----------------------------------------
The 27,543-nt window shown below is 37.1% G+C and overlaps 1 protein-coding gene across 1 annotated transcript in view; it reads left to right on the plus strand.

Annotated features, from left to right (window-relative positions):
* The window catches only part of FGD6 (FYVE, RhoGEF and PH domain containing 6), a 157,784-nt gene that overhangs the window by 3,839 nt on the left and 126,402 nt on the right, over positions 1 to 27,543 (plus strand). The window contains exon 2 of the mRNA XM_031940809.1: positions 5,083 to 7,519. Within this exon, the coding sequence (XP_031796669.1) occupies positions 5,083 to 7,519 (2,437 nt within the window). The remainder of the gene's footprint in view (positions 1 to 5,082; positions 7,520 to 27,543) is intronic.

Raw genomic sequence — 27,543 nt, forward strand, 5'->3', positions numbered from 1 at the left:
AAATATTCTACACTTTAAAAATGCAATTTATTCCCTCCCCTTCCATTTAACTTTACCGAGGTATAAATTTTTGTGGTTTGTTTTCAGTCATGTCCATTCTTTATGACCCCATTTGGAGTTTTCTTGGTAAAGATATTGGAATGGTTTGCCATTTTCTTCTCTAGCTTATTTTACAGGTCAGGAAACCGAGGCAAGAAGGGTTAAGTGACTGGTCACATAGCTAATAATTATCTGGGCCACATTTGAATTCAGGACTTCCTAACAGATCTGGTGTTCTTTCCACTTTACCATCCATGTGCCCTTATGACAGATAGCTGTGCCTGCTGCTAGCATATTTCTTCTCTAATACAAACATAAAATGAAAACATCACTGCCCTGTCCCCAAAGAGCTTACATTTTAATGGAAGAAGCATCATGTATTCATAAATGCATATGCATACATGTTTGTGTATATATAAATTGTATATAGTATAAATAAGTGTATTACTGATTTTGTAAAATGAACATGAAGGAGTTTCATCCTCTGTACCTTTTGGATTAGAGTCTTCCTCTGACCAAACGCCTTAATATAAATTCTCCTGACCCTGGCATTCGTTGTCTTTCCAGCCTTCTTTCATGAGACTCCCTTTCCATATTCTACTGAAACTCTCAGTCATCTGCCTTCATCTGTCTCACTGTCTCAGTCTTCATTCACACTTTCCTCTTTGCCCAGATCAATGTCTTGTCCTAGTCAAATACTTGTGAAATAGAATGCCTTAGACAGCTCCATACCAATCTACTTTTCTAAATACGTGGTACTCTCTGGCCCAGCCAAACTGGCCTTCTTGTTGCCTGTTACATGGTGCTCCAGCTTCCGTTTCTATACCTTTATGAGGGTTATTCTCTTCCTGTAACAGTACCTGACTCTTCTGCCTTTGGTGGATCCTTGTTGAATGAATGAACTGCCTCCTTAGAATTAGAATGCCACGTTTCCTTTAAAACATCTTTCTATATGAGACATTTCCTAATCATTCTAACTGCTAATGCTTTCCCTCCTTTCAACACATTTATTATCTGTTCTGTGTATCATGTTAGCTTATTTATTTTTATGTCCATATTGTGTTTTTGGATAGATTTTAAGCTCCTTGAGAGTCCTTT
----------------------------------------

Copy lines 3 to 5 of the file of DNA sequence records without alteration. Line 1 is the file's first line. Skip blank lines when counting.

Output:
* The window catches only part of FGD6 (FYVE, RhoGEF and PH domain containing 6), a 157,784-nt gene that overhangs the window by 3,839 nt on the left and 126,402 nt on the right, over positions 1 to 27,543 (plus strand). The window contains exon 2 of the mRNA XM_031940809.1: positions 5,083 to 7,519. Within this exon, the coding sequence (XP_031796669.1) occupies positions 5,083 to 7,519 (2,437 nt within the window). The remainder of the gene's footprint in view (positions 1 to 5,082; positions 7,520 to 27,543) is intronic.

Raw genomic sequence — 27,543 nt, forward strand, 5'->3', positions numbered from 1 at the left:
AAATATTCTACACTTTAAAAATGCAATTTATTCCCTCCCCTTCCATTTAACTTTACCGAGGTATAAATTTTTGTGGTTTGTTTTCAGTCATGTCCATTCTTTATGACCCCATTTGGAGTTTTCTTGGTAAAGATATTGGAATGGTTTGCCATTTTCTTCTCTAGCTTATTTTACAGGTCAGGAAACCGAGGCAAGAAGGGTTAAGTGACTGGTCACATAGCTAATAATTATCTGGGCCACATTTGAATTCAGGACTTCCTAACAGATCTGGTGTTCTTTCCACTTTACCATCCATGTGCCCTTATGACAGATAGCTGTGCCTGCTGCTAGCATATTTCTTCTCTAATACAAACATAAAATGAAAACATCACTGCCCTGTCCCCAAAGAGCTTACATTTTAATGGAAGAAGCATCATGTATTCATAAATGCATATGCATACATGTTTGTGTATATATAAATTGTATATAGTATAAATAAGTGTATTACTGATTTTGTAAAATGAACATGAAGGAGTTTCATCCTCTGTACCTTTTGGATTAGAGTCTTCCTCTGACCAAACGCCTTAATATAAATTCTCCTGACCCTGGCATTCGTTGTCTTTCCAGCCTTCTTTCATGAGACTCCCTTTCCATATTCTACTGAAACTCTCAGTCATCTGCCTTCATCTGTCTCACTGTCTCAGTCTTCATTCACACTTTCCTCTTTGCCCAGATCAATGTCTTGTCCTAGTCAAATACTTGTGAAATAGAATGCCTTAGACAGCTCCATACCAATCTACTTTTCTAAATACGTGGTACTCTCTGGCCCAGCCAAACTGGCCTTCTTGTTGCCTGTTACATGGTGCTCCAGCTTCCGTTTCTATACCTTTATGAGGGTTATTCTCTTCCTGTAACAGTACCTGACTCTTCTGCCTTTGGTGGATCCTTGTTGAATGAATGAACTGCCTCCTTAGAATTAGAATGCCACGTTTCCTTTAAAACATCTTTCTATATGAGACATTTCCTAATCATTCTAACTGCTAATGCTTTCCCTCCTTTCAACACATTTATTATCTGTTCTGTGTATCATGTTAGCTTATTTATTTTTATGTCCATATTGTGTTTTTGGATAGATTTTAAGCTCCTTGAGAGTCCTTT